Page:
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Independent.ie

Thursday 21 September 2017

Brexit on the border: 'Even routine things like moving silage from one farm to another will be affected'

Arthur Hughes and his son Ben (7) on their farm at Middleton on the Armagh border. Photo: Lorraine Teevan
Arthur Hughes and his son Ben (7) on their farm at Middleton on the Armagh border. Photo: Lorraine Teevan

Ken Whelan

The Gardai and PSNI mounted a checkpoint near Arthur Hughes's farm in Middleton on the Armagh-Monaghan border a fortnight ago and within minutes there was a sizeable queue of vehicles running around the edge of his farm.

The checkpoint was put in place to film a promotional video for the two police forces but only gave Arthur a bad bout of deja vu as he immediately thought of the olden days of the 1980s and 1990s.

"We just don't want to go back to that. It was all queues and queues and border custom huts with nothing moving anywhere - just torture," he told the Farming Independent this week.

The impactof Brexit is a hot topic for Arthur's farming neighbours in and around Middleton and the border.

Read more: 'It's going to be a long road' - Border farmer on Brexit

He runs a 100ac dairy farm on the Armagh side of the border and a 100ac drystock farm on the Monaghan side in the Republic.

He doesn't believe that anyone really can predict the outcome of the upcoming talks.

"Everyone is in the dark about what is going to happen. We are getting bad vibes at the moment but everyone is really just guessing," he said.

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But ask him to "guess" what might be the impact of Brexit on his dairy and cattle enterprises and the predictions are mixed.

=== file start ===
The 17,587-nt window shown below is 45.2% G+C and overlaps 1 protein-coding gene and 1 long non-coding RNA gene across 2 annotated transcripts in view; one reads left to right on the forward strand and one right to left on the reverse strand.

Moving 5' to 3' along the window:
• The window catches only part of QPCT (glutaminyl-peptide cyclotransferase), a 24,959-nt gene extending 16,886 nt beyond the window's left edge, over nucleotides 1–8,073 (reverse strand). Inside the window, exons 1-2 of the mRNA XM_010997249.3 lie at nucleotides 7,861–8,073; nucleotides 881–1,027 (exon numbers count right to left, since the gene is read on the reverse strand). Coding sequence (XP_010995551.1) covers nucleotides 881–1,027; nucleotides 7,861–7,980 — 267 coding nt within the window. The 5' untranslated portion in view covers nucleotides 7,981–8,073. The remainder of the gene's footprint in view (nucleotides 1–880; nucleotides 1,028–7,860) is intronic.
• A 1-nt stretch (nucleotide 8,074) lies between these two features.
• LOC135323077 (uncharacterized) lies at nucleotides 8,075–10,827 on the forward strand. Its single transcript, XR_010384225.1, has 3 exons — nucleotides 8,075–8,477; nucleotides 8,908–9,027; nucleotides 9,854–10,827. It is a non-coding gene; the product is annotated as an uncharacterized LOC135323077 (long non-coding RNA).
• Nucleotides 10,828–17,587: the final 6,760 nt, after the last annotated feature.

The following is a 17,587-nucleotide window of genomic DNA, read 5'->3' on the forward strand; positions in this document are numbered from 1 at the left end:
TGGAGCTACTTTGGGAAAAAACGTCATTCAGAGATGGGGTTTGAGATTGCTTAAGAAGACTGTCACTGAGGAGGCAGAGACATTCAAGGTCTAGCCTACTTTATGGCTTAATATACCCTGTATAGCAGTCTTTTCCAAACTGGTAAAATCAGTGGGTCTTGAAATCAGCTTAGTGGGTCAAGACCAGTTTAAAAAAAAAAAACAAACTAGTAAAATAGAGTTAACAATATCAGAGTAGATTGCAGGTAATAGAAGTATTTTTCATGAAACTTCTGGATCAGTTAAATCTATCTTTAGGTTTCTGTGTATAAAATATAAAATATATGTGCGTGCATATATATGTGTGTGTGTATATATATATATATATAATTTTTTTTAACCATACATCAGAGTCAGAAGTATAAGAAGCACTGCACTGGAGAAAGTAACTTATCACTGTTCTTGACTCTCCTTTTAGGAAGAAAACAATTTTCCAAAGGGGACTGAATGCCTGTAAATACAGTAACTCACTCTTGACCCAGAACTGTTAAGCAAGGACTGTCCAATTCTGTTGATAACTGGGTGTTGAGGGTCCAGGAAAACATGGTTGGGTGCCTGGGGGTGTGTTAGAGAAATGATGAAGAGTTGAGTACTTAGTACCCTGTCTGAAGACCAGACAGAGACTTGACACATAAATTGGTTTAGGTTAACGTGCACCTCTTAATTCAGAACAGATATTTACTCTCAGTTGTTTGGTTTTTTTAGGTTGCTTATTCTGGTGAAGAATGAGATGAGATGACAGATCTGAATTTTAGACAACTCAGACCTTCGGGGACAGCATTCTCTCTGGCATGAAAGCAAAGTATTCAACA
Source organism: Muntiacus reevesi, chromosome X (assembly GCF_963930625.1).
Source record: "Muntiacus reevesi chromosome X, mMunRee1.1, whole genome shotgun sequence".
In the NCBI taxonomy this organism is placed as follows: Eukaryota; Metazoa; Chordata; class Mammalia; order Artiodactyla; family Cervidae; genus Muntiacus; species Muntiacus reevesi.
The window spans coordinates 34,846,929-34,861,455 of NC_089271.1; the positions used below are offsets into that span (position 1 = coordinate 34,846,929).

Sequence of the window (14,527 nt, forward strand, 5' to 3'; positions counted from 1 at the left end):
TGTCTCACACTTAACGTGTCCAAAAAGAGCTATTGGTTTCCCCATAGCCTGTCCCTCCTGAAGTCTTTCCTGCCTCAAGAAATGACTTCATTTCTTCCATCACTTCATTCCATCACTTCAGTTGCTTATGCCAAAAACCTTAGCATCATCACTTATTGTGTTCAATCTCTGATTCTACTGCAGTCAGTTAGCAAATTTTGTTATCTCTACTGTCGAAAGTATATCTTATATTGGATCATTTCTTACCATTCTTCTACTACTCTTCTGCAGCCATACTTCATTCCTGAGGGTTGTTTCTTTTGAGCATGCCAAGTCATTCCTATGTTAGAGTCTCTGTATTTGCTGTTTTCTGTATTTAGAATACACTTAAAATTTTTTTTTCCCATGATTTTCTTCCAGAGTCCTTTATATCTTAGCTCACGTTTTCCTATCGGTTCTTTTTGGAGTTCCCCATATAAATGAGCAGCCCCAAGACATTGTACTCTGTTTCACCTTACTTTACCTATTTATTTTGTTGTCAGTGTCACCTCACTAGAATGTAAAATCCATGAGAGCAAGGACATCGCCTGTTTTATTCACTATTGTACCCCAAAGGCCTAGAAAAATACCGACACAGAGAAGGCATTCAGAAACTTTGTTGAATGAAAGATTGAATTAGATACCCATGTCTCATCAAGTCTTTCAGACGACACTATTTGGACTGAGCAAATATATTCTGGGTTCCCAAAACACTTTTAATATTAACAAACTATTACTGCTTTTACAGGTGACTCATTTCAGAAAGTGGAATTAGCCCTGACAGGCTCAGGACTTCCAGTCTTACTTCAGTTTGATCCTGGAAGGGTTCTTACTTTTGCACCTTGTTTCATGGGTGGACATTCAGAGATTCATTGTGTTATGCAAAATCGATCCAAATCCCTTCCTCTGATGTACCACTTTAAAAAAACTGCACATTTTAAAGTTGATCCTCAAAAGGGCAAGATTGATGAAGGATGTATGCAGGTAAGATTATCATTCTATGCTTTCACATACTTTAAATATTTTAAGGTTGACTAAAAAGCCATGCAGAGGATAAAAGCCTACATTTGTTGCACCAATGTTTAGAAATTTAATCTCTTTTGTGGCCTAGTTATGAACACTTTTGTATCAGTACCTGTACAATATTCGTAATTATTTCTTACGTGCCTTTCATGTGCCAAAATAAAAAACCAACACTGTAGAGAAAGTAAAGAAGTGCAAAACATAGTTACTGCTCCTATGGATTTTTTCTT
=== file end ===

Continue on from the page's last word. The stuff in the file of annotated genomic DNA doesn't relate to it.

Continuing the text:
He is happy to take the word of LacPatrick about his milk.

LacPatrick is about to open a new processing facility in Tyrone and he believes the capacity at the plant will be sufficient to take all the available Northern milk.

"That's what they said at a recent information meeting so I don't think my milk from the Northern farm will have to go south to Monaghan," he points out. But it's a different story regarding the cattle enterprise in the Republic.

"I can sell my stock North or South with ease at the moment. If a hard border is re-introduced I probably couldn't sell my cattle in the North.

"I wouldn't have two prices to choose from," he says.

Whatever the final Brexit deal turns out like Arthur says that both a hard or soft border will have an impact on his enterprises.

"It's bound to affect prices and even routine things like moving silage from one farm to another will be hit," he says.

Arthur is also concerned that a hard border will increase the likelihood of cross border commodity smuggling which was rife during the years of the troubles.

This would bring added difficulties for communities.

"I am not saying it will happen again but when you have a border and tariffs people with an illegal bent of mind might start it all over again," he points out.

Overall he believes that agriculture in the South - with its high dependence on the British market, will come out the worse when the Brexit deal is eventually concluded.

But he warns that the absence of a political administration in Stormont is not helping when it comes to making the case for Northern farmers and ordinary people.

"We have to get the government in Stormont up and running as soon as possible," he adds.

"Theresa May had the winning ticket in a one ticket raffle in the Tory party last year and now wants her own mandate to carrying out these Brexit talks.

"But we have nobody making the case for the people in the North.

"When May wins the upcoming election everyone in the North will be forgotten in these Brexit talks unless we have a Stormont administration in place to make our case," he warns.


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